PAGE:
Climb Grand County | SkyHiDailyNews.com

Climb Grand County

Grand County may not be the climbing mecca of Colorado, and we certainly aren’t known as “Climbing Capital USA,” but if you look hard enough there are some crags that can satisfy your vertical needs. If you are like me, days off from whitewater or mountain biking are often spent climbing, but driving to the Front Range is both time consuming and crowded. Being able to stay in the county and climb is great, thanks to some people who put in a lot of effort and, most likely, their own money to develop. Jim Shaw wrote a guidebook, Fraser Valley Climbs, that is the best description of climbing in Grand County. The book can be purchased at Icebox Mountain Sports in Fraser.

Hurd Creek Crag is a great spot to spend a day climbing and it offers spectacular views of the Fraser Valley. The approach is roughly half a mile, but the most challenging part is the road to get there. A hard-to-find road (see guidebook) leads you off County Road 84, and as of Thursday morning it was quite washed out. Four-wheel drive may be necessary to pass two sections of this road. If you can get past the rough sections the rest is fairly easy. Hurd Creek offers at least 31 climbs that are listed in the book, and potential for more. Many of these climbs are bolted which makes the crag ideal for sport climbers, though there is plenty of potential for trad routes as well. Difficulty ranges from 5.6-5.12. Many routes here have easy top-access making top roping easy.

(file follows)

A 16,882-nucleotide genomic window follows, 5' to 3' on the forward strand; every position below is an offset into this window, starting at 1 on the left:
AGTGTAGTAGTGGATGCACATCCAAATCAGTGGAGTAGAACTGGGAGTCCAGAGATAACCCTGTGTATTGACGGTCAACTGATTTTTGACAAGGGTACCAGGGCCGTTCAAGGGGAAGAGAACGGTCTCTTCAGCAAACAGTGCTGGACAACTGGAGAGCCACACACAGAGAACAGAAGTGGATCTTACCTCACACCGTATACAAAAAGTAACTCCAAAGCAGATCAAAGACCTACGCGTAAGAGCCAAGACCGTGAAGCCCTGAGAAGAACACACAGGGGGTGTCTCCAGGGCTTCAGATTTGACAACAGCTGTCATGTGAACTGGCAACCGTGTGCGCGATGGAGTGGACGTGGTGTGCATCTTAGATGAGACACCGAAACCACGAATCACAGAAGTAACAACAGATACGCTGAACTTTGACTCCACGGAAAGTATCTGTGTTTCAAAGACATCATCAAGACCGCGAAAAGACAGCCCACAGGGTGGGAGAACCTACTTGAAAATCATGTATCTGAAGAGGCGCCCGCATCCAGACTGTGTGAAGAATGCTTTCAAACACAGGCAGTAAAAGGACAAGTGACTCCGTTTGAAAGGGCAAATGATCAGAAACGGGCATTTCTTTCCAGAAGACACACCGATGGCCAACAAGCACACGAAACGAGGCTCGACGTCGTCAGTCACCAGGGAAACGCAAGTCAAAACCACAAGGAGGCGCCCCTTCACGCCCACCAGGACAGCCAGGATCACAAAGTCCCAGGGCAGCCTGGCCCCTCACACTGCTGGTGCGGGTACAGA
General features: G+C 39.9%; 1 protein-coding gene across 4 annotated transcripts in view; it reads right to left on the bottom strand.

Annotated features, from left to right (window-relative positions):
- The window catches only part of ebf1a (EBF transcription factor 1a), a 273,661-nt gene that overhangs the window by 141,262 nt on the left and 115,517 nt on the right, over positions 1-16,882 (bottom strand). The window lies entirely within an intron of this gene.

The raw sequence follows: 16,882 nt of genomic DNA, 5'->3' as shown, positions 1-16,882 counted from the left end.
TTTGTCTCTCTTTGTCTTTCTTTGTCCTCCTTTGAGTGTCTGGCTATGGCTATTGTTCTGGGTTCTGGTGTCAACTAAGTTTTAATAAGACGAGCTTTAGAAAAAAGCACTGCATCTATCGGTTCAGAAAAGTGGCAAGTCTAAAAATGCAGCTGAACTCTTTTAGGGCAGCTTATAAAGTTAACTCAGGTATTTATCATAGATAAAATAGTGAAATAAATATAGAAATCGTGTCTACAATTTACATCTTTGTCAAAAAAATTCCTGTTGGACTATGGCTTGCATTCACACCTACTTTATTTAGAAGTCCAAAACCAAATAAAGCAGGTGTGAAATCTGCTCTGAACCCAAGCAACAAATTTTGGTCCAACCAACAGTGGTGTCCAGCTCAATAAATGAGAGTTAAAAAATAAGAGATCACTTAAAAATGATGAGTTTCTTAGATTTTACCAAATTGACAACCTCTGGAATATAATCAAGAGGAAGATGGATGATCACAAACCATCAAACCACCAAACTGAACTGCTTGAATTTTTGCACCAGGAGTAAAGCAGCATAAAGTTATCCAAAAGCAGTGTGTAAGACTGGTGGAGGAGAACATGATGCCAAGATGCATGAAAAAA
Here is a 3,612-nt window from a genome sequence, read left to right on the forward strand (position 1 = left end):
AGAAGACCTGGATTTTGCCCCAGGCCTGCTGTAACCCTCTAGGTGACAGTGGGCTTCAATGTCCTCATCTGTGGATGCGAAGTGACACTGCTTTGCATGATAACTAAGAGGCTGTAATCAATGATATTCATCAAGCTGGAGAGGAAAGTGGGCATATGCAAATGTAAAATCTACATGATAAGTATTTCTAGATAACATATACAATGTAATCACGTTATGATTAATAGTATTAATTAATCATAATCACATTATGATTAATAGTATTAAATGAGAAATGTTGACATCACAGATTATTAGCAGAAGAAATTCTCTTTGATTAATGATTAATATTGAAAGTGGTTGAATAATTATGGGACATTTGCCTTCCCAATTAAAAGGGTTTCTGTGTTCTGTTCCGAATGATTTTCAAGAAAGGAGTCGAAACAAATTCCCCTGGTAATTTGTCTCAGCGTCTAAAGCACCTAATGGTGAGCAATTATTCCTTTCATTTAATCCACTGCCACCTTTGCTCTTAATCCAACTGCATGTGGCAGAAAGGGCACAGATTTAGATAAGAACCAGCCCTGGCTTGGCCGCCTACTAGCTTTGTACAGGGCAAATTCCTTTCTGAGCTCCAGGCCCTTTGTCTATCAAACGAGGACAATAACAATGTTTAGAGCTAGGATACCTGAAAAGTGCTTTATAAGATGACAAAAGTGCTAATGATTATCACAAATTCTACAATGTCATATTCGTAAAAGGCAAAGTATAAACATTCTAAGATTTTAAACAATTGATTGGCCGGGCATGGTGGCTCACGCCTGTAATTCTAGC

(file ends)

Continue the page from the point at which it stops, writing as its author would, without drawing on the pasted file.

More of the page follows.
Nine more climbs can be found at a nearby area called Trail Creek Crag. According to mountainproject.com, there in another sport climbing area called Hurd Creek Basin located a bit past the Hurd Creek Crag parking area. It offers at least six sport routes that are great for beginners or children.

For Alpine style climbing, the Indian Peaks Wilderness area has many Alpine routes. Many of these routes have 5th class climbing, and are 1,000 feet or more in length.

Reminder: Climbing routes in Grand County may not be maintained as often as areas in other parts of the state, so remember to check bolts, hangers, and rappel chains thoroughly before using (which you should always do anyway).